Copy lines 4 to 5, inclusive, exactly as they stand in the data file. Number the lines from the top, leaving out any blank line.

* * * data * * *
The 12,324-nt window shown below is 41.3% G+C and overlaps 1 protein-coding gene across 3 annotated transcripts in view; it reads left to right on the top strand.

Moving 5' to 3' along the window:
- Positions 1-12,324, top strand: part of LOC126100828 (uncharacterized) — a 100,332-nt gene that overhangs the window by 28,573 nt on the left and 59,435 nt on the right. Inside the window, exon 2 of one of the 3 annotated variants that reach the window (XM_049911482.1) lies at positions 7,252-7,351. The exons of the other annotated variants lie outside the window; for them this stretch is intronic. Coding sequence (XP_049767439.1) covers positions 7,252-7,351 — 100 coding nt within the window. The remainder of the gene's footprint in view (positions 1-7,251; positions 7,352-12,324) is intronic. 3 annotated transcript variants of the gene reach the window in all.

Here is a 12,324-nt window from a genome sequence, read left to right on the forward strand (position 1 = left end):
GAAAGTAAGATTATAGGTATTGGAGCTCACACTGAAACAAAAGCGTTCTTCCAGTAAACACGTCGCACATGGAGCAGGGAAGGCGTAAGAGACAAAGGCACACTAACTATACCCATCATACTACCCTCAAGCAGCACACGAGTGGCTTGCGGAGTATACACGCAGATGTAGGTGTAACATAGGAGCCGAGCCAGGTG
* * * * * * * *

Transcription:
Here is a 12,324-nt window from a genome sequence, read left to right on the forward strand (position 1 = left end):
GAAAGTAAGATTATAGGTATTGGAGCTCACACTGAAACAAAAGCGTTCTTCCAGTAAACACGTCGCACATGGAGCAGGGAAGGCGTAAGAGACAAAGGCACACTAACTATACCCATCATACTACCCTCAAGCAGCACACGAGTGGCTTGCGGAGTATACACGCAGATGTAGGTGTAACATAGGAGCCGAGCCAGGTG